Remove any weights or pendulum that may be on the clock. Take the screws out that hold the movement in place. In grandfather clocks, these would be on the bottom of the movement going up to the outside arbors; for mantle and wall clocks they would be toward the front or back of the case.
The dial on most grandfather clocks are either attached to the case or to the movement itself. If it is attached to the movement, unclip it off of the back side of the front plate of the movement.
If the clock was made after 1965 then it is usually available brand new and we would have it in stock. This makes even more sense than getting your clock cleaned and oiled.
The movement would be exactly like the movement you now have only brand new with factory improvements. What is meant by factory improvements is that as they see the clocks performance over many years, if anything can be improved upon then they will use this improvement on movements that they are making. This sometimes includes bronze bushings in key wear areas to make the clock last longer than it did in the past.
If a clock movement is sent to us for a repair, we can clean it and oil it, repair it and put bushings in it all we want, but it’s not going to be as good as a brand new unit from the factory. In this case, having us clean your clock movement is only recommended after you have attempted to put the clock in beat per the instructions, and you have confirmed that your particular movement is no longer in production.
This link will help you find a replacement movement by letting you determine the manufacturer of the clock movement, tell you if it’s still in production, and if it is, where you can purchase the movement brand new from our site.
If your clock movement is not in production anymore and available new, the clock would need to be cleaned, repair any worn parts, oiled and tested.
Oil solidifies over time and becomes an abrasive rather than a lubricant. The old oil must be removed and fresh oil put in its place. Often enough the clock has not been cleaned in a very long time. This means the oil has solidified and instead of lubricating the mechanical components as it should, it is doing the opposite and the oil is wearing things out.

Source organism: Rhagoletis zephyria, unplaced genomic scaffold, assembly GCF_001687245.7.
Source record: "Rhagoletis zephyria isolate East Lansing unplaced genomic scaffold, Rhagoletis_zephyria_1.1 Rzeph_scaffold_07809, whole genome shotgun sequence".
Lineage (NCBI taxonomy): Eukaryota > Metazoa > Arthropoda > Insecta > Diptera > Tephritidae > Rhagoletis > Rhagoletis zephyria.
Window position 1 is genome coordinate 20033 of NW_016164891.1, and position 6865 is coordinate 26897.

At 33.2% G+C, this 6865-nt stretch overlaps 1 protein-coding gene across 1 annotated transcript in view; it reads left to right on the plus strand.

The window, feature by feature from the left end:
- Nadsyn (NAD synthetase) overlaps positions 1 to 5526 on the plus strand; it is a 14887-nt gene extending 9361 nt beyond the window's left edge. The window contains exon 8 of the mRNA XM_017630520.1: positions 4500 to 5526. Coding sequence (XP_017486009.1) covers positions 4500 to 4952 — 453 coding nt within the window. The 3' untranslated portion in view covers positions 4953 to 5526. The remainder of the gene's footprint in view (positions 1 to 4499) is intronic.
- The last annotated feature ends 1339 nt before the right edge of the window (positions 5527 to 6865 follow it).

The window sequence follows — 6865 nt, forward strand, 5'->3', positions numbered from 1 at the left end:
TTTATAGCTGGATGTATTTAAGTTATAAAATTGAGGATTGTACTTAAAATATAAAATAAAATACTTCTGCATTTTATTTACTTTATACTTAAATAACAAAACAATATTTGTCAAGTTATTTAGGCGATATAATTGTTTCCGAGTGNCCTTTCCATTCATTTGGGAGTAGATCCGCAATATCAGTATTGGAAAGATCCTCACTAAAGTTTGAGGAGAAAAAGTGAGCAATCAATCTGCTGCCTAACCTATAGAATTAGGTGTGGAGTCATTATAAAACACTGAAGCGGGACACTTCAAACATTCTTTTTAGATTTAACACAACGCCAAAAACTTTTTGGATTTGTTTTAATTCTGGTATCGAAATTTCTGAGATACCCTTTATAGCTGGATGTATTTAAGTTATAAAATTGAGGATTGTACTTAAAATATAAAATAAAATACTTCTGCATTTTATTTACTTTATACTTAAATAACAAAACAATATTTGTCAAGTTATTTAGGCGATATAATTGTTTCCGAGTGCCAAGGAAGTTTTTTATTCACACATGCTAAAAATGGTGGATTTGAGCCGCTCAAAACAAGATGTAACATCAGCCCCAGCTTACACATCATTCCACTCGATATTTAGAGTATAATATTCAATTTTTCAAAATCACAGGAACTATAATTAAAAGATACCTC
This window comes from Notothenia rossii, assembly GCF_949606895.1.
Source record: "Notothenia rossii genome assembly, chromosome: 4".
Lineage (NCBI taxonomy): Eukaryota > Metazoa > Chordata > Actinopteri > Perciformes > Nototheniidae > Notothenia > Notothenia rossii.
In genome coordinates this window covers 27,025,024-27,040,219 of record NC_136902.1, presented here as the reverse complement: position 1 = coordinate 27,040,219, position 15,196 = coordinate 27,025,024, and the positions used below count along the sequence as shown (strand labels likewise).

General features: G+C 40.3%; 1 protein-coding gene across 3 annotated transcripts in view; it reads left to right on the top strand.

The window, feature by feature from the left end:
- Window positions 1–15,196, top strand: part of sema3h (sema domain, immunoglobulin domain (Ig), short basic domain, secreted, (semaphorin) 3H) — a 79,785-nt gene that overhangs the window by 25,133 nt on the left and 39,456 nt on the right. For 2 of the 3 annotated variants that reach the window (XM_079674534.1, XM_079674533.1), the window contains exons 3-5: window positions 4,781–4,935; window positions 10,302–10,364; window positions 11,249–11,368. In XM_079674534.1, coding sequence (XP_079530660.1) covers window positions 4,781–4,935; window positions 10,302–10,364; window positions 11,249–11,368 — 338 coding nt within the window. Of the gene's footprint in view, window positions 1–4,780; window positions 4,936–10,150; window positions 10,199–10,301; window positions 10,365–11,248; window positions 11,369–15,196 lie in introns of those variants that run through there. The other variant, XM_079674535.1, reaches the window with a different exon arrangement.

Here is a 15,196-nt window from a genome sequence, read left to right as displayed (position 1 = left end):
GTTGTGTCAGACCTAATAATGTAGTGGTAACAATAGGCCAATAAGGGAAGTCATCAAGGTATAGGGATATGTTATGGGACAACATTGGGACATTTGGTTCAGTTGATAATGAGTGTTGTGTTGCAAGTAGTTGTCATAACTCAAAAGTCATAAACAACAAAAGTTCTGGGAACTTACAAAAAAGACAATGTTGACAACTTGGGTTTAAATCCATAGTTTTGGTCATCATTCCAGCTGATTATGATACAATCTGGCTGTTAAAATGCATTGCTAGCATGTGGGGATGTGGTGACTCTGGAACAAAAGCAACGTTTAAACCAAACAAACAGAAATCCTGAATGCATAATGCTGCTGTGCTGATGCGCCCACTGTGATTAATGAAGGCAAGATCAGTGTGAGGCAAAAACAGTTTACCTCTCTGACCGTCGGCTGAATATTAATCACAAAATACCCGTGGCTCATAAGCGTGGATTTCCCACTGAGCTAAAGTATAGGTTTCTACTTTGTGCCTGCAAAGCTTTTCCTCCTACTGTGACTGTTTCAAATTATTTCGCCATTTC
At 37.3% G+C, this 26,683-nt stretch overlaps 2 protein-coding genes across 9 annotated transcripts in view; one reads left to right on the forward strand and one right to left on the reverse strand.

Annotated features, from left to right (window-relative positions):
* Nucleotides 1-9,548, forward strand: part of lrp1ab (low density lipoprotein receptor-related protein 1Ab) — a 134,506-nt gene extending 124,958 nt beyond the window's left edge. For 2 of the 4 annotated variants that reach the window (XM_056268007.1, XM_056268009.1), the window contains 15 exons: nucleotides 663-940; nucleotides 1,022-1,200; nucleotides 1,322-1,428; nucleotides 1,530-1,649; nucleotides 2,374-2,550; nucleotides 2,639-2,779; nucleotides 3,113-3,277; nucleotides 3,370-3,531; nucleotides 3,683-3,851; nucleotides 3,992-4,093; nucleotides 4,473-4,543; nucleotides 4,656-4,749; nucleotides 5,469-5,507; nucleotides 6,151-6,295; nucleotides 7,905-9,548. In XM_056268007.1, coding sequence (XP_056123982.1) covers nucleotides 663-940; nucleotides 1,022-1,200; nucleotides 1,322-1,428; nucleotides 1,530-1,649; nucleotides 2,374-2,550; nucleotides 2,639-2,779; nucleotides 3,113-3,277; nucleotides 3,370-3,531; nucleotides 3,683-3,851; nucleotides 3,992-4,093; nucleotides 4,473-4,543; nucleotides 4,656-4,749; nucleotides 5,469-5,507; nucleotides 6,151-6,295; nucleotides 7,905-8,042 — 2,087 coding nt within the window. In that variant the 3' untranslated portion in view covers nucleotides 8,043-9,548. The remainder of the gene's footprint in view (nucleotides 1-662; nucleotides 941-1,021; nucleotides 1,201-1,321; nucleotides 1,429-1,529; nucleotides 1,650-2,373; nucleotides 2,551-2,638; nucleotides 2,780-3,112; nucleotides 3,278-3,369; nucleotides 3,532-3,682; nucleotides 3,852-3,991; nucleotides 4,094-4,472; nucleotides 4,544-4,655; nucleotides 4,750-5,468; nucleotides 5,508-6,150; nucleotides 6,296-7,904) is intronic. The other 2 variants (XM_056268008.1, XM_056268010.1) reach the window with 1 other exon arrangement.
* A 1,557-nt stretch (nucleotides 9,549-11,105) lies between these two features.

Sometimes you can see the solidified oil and sometimes you can’t as it may only be in the round pivot holes of the movement and the pinions that the gears mesh into. The parts that go through the outer brass plates and spin inside of the holes are called pivots; the holes are called pivot holes.
What gets worn out, or what makes the clock not function after a while, is that the pivot holes become oblong instead of round. When the pivot holes are oblong, it creates friction on the pivot and also the gears mesh together further and this stops the clock from one or more of its functions (Time, Strike, or chime.
If going with the mainspring replacement because the clock is still in good shape or out of production new, then if you choose to send the entire barrel with the mainspring in it, we can swap it out for $30.
We will take out the mainspring and measure the width / thickness and approximate length and then install the correct spring back into the barrel.
If doing this please send to Clockworks PO Box 339 Huntington MA 01050 with your contact information.
It may be best also to send us an email to firstname.lastname@example.org so we can look out for the package.
It will end up being the 30 charge, and then add the price of the mainspring as stated in the below chart, and then shipping back to you.
I am James Stoudenmire, the person writing all this, and I am a Clock Maker. I am 45 years old and have been working on clocks my entire adult life. My Uncle introduced me to my first clock when I was a young man and I have been hooked ever since.
It is funny how things work… after my clock lesson with my uncle in 1992, about two days later, I met a Jeweler who was very big into clocks. I worked for this Jeweler for some years for free, supporting myself by other means during the time I was in training. Working at no charge was the only way I could convince this man to teach me the valuable knowledge of what he knew about the trade. When he had to pay me, it was all work with no personal teaching of the things I needed to know. Working for free, he loved the fact that there was no pressure in keeping me jumping around and trying to validate the cost I was incurring while training. I could tinker, and ask questions with no pressure.